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Thompson B. Exploratory and confirmatory factor analysis: Understanding concepts and applications. American Psychological Association; 2010.

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Article

A Canonical Correlation Analysis of Physical Activity Parameters and Body Composition Measures in College Students

1Health Promotion Program, Montana State University - Northern, Havre, MT 59501, USA

2Kinesmetrics Lab, Montana State University - Northern, Havre, MT 59501, USA;Health Demographics, Havre, MT 59501, USA


American Journal of Sports Science and Medicine. 2017, Vol. 5 No. 4, 64-68
DOI: 10.12691/ajssm-5-4-1
Copyright © 2017 Science and Education Publishing

Cite this paper:
Peter D. Hart. A Canonical Correlation Analysis of Physical Activity Parameters and Body Composition Measures in College Students. American Journal of Sports Science and Medicine. 2017; 5(4):64-68. doi: 10.12691/ajssm-5-4-1.

Correspondence to: Peter  D. Hart, Health Promotion Program, Montana State University - Northern, Havre, MT 59501, USA. Email: peter.hart@msun.edu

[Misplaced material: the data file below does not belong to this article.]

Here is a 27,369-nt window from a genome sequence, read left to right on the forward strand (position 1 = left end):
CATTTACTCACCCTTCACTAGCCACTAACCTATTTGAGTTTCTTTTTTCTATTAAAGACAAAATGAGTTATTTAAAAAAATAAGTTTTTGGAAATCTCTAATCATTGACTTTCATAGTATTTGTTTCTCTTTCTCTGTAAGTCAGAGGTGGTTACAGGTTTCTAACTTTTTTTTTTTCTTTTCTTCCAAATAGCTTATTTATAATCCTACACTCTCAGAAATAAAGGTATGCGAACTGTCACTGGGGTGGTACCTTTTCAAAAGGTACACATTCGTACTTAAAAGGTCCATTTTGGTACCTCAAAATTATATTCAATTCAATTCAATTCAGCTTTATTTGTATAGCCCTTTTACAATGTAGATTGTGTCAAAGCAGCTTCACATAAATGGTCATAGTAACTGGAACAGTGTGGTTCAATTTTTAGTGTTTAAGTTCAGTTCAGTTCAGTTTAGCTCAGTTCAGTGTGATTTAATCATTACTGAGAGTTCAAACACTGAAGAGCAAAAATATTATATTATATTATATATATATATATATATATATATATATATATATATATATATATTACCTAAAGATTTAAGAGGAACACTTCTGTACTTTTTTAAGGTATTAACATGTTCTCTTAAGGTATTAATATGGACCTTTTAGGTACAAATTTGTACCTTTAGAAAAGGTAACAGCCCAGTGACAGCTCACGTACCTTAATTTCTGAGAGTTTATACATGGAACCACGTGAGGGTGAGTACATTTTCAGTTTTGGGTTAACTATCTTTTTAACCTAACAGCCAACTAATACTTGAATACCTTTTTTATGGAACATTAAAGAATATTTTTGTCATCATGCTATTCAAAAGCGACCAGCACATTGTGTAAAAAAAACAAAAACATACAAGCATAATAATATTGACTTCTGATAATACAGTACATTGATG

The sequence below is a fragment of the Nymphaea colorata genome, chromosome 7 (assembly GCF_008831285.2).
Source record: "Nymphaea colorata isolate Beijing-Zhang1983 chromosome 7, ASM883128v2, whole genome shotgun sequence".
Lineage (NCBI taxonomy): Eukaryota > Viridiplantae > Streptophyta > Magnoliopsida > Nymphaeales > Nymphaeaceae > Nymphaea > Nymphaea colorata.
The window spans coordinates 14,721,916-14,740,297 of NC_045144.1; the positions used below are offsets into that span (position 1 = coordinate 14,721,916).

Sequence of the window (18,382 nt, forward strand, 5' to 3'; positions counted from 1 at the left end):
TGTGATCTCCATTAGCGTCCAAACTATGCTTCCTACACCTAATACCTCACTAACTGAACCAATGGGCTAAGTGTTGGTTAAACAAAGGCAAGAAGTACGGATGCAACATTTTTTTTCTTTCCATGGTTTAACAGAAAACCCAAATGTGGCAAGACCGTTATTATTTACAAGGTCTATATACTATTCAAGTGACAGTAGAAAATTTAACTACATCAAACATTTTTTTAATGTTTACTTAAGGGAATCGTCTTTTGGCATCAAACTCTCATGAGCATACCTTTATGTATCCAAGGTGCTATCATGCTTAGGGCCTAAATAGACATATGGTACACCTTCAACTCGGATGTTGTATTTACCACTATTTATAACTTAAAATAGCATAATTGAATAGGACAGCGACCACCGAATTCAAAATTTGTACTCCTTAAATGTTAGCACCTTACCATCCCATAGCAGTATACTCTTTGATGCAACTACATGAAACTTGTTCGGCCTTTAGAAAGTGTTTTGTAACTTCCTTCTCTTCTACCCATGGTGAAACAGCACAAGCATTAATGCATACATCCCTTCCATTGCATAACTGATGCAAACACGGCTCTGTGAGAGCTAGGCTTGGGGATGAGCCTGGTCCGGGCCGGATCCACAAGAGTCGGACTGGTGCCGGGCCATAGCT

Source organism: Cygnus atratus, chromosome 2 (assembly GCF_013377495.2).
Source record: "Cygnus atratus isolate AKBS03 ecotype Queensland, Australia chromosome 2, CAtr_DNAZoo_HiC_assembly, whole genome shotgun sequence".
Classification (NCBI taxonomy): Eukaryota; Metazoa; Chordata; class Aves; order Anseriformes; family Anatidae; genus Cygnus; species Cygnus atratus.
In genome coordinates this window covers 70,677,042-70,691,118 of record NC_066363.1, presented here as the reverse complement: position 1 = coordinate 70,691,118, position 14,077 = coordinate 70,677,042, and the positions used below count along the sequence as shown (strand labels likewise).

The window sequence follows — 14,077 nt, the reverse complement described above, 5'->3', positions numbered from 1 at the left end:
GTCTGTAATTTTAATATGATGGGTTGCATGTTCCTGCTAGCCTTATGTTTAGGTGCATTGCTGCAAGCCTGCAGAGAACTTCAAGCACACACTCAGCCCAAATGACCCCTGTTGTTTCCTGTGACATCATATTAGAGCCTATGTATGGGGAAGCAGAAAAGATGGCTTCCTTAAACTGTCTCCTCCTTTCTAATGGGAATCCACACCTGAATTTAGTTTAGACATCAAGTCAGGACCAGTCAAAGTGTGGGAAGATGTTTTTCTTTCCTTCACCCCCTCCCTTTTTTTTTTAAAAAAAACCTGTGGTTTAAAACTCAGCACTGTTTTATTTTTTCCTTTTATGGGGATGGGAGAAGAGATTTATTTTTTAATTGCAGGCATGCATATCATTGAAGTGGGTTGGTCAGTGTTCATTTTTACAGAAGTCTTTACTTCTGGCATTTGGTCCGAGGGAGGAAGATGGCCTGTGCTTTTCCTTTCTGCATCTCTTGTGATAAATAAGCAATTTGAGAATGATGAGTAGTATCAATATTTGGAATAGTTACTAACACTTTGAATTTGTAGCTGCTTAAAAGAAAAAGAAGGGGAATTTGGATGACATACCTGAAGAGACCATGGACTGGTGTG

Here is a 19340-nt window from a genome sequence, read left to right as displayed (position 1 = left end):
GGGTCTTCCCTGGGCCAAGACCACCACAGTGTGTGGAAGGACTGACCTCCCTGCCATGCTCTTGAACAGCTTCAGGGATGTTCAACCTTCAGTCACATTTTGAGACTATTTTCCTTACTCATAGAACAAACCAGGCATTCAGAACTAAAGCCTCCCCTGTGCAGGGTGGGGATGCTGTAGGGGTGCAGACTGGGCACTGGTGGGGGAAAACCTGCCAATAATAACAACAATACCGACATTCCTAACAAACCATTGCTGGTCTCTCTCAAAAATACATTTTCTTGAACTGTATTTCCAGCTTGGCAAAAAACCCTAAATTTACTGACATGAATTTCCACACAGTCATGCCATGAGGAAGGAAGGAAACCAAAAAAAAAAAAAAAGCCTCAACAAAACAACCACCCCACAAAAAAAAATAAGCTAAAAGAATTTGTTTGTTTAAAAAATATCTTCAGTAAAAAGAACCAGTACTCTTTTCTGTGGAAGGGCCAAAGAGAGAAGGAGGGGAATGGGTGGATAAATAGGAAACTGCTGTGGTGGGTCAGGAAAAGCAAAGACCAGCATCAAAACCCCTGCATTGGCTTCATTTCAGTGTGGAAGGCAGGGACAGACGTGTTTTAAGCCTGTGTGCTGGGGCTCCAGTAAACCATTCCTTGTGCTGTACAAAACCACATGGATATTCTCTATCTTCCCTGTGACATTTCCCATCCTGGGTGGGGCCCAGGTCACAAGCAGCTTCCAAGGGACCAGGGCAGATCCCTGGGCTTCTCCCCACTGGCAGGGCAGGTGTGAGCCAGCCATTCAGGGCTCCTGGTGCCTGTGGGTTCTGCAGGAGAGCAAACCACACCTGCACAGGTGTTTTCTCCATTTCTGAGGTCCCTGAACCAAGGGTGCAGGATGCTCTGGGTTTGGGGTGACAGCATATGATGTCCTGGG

Abstract

The aim of this study was to examine the multivariate associate between physical activity (PA) parameters and body composition (BC) measures in college students. A total of N=60 college students who completed a PA questionnaire and had their BC assessed were included in this study. Three variables were used to measure the PA construct: VO2max (ml/kg/min), minutes of moderate PA (MMPA) (min/week), and muscle strengthening activity (MSA) (days/week). Three variables were used to measure the BC construct: percent body fat (PBF) (%), body mass index (BMI) (kg/m2), and waist circumference (WC) (cm). Three different statistical software packages were used to ensure consistent canonical correlation analysis (CCA) findings: SAS, SPSS, and R. Two variates presented useful in the CCA. The first variate showed 77.8% explained variance and a large canonical correlation (rc = .512). The second variate showed 21.8% explained variance and a modest canonical correlation (rc = .301). All communalities (h2s) were large for PA variables. However, h2s were only large for PBF and BMI in the BC construct. Results from this study indicate that PA and BC constructs are correlated with each other in college students. Of particular note, is the contribution of MSA, MMPA, PBF, and BMI to the first variate. As well, the contribution of VO2max, MSA, and BMI to the second variate. These findings may suggest two different relationships between PA and BC: 1) a general PA behavior and BC relationship and 2) an exercise and BC relationship.

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